Wright was unable to move due to her injuries. Richardson and Hubbard left Wright on the floor, locked the trailer door, and went to get the county sheriff. As she lay on the floor, Wright heard Griggs coming back toward the trailer. Griggs was talking and hollering, “Y'all dirty SOB's, hitting people in the head, I'll fix you.” Griggs rattled the door. Finding the door locked, he broke out the glass in the window next to the door and entered the trailer through the window. Thomas testified that when he exited the bedroom where he had been asleep, he saw Griggs climbing in through the front window by the door. Wright testified that Griggs grabbed her by the hair, lifted her head from the floor, and he “just dragged me.” Griggs hit Wright's head on a chair, kicked her in the back, and picked her up and slammed her on the floor again. Griggs then took his foot and held her down and pulled out Wright's hair “piece by piece” on one side until she was “bald-headed, clean shaven on that side.” Thomas testified that he tried to stop Griggs, but was unable to pull him away. Upon seeing the headlights of the sheriff's car coming toward the trailer, Griggs ceased his attack upon Wright.
When Sheriff Cooper arrived at Hubbard's trailer, the first thing he noticed was that the windows in the front of the trailer were broken out. Fresh glass from the windows was inside the trailer. Hubbard testified that when he and Richardson left the trailer, the windows were not broken. Wright was unable to move her legs or walk. Griggs was taken into custody and transported to the jail. Wright was transported to the hospital.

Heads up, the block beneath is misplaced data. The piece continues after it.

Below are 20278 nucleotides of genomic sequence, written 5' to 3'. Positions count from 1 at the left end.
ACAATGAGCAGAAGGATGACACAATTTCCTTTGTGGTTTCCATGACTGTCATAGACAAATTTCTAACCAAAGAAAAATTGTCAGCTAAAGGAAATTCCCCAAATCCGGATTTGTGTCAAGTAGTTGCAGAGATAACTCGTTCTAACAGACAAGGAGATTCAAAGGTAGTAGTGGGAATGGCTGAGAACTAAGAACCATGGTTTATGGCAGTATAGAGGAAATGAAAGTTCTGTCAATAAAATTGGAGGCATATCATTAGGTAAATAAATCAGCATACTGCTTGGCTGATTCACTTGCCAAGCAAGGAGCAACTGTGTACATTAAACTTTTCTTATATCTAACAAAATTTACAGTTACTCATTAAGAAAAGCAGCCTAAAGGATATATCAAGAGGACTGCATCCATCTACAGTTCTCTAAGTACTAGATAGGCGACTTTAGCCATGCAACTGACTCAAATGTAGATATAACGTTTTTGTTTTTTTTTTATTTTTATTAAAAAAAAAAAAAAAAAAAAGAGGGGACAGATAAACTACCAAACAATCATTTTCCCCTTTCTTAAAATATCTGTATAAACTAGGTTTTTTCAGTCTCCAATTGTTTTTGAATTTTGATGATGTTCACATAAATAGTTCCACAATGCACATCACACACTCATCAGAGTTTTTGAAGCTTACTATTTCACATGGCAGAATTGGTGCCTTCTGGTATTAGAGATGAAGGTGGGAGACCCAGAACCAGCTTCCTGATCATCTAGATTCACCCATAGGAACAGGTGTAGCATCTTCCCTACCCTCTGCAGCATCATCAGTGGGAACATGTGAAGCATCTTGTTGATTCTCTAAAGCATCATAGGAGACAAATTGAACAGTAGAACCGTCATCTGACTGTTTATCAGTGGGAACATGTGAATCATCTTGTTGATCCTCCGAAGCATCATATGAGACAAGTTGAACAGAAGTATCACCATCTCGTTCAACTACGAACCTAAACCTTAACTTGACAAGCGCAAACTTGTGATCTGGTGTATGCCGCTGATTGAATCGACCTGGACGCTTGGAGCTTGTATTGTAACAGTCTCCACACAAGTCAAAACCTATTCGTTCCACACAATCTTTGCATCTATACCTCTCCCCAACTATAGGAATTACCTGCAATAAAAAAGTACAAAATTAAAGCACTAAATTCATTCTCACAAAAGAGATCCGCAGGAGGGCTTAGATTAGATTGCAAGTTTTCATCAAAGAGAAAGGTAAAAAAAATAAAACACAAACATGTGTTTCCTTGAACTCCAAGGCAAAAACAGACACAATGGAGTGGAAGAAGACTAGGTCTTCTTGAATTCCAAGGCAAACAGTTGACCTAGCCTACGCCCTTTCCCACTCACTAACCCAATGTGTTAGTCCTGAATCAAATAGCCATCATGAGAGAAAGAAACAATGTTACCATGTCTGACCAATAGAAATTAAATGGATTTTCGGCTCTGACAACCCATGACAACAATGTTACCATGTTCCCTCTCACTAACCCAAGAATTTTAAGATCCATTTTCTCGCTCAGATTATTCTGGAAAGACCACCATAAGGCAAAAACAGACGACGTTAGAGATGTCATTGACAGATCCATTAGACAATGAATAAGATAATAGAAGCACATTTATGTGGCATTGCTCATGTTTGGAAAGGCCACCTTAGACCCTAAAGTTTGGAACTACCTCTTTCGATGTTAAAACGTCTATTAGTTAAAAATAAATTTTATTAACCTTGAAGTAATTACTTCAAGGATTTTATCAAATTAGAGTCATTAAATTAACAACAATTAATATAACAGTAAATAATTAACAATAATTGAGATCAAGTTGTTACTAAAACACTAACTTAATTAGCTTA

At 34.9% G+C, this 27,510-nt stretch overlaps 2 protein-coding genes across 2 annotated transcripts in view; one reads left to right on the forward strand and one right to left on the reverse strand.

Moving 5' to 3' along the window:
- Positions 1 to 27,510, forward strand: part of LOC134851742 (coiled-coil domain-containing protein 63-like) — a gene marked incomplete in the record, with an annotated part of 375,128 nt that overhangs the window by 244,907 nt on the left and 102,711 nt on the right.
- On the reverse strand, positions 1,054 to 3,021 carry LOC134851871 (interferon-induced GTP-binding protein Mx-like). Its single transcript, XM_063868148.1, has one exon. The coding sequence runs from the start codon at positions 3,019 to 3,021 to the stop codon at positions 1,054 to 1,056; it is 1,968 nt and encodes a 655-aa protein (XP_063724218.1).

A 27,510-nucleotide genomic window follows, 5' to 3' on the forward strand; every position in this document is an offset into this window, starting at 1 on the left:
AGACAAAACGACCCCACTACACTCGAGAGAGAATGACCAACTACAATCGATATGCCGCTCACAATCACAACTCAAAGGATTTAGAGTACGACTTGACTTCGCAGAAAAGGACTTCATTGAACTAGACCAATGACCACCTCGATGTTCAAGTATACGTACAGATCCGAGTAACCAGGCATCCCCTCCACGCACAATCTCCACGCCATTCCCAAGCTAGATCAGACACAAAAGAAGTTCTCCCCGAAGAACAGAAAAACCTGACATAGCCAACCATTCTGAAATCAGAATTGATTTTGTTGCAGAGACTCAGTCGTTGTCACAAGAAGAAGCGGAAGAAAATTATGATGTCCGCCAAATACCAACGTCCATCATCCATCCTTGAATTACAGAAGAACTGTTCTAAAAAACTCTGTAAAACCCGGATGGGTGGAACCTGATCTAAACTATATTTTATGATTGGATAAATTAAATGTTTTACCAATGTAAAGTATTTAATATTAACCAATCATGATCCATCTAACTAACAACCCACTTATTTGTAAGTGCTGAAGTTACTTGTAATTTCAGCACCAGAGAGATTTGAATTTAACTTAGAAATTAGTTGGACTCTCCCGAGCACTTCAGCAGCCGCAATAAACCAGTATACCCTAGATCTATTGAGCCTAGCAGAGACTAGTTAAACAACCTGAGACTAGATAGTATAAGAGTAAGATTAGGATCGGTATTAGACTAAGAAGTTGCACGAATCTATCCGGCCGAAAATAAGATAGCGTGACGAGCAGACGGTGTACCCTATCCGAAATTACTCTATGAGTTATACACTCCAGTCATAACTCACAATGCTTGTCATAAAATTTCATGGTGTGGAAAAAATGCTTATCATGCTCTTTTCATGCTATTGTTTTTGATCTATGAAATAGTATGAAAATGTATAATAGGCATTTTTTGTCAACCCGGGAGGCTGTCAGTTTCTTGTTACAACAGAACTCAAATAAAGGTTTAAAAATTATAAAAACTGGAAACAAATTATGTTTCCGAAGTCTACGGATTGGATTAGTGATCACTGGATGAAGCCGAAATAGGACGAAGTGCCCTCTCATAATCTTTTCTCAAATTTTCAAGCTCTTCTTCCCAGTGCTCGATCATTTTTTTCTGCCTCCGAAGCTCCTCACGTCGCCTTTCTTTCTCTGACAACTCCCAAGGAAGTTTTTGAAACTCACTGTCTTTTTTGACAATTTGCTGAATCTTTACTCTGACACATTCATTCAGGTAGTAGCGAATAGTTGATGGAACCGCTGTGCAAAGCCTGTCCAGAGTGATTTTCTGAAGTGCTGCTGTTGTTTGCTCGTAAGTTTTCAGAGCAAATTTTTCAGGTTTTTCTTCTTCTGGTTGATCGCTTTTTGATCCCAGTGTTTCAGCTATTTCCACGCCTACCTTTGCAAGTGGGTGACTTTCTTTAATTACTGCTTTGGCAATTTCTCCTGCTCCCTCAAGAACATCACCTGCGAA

When Wright arrived at the hospital, her face was swollen, she had a large bruise on the right side of her face, she could not move her legs, she did not have a full range of motion in one of her arms, her neck was tender to the touch, and she reported pain throughout the spinal cord. A CAT scan showed that she had a spinal cord compression at C-4 and C-5, with a fracture at C-3 and spinal stenosis. Surgery was performed to remove a bony spur that was pinching the spinal cord. Her prognosis was guarded.
At the time of trial, more than three and one-half years later, Wright was still disabled from the injuries she received. She was living in a center for long-term care. Wright could not walk or dress herself. While she could feed herself, she was unable to cut her food. She had lost total use of her left hand, and her right hand only functioned at about 80 percent. Held:
The evidence is sufficient to enable a rational trier of fact to find Griggs guilty beyond a reasonable doubt of each offense authorized by the jury's verdict. At trial Griggs denied breaking into the trailer through the window, intentionally attacking, hitting, kicking, or striking Wright or anyone else in the trailer, and kidnapping or abducting Wright; he further asserted that he was the victim, as he had been attacked by the other people in the trailer. However, “[t]he credibility of witnesses and the weight to be given their testimony are questions for the trier of fact, and it is not for us to determine or question how the jury resolved any conflicts in the evidence.” (Footnote omitted.) Knowles v. State, 245 Ga.App. 523, 524(1), 538 S.E.2d 175 (2000).
To the extent that Griggs argues that the State failed to prove the essential element of asportation on the kidnapping with bodily injury offense, “ ‘[o]nly the slightest movement of the victim is required to constitute the necessary element of asportation.’ ” (Citation and footnote omitted.) McLendon v. State, 258 Ga.App. 133, 134(1), 572 S.E.2d 763 (2002). In this case, there was evidence that Griggs grabbed Wright by the hair and dragged her, pulled Wright from her seat, picked Wright up and threw her bodily to the ground, and forcibly moved her around the room. See Estes v. State, 234 Ga.App. 150, 505 S.E.2d 840 (1998); Love v. State, 190 Ga.App. 264(1), 378 S.E.2d 893 (1989). Compare Woodson v. State, 273 Ga. 557, 558. n. 1, 544 S.E.2d 431 (2001). Such evidence was sufficient to support the kidnapping with bodily injury conviction.
RUFFIN, P.J., and ADAMS, J., concur.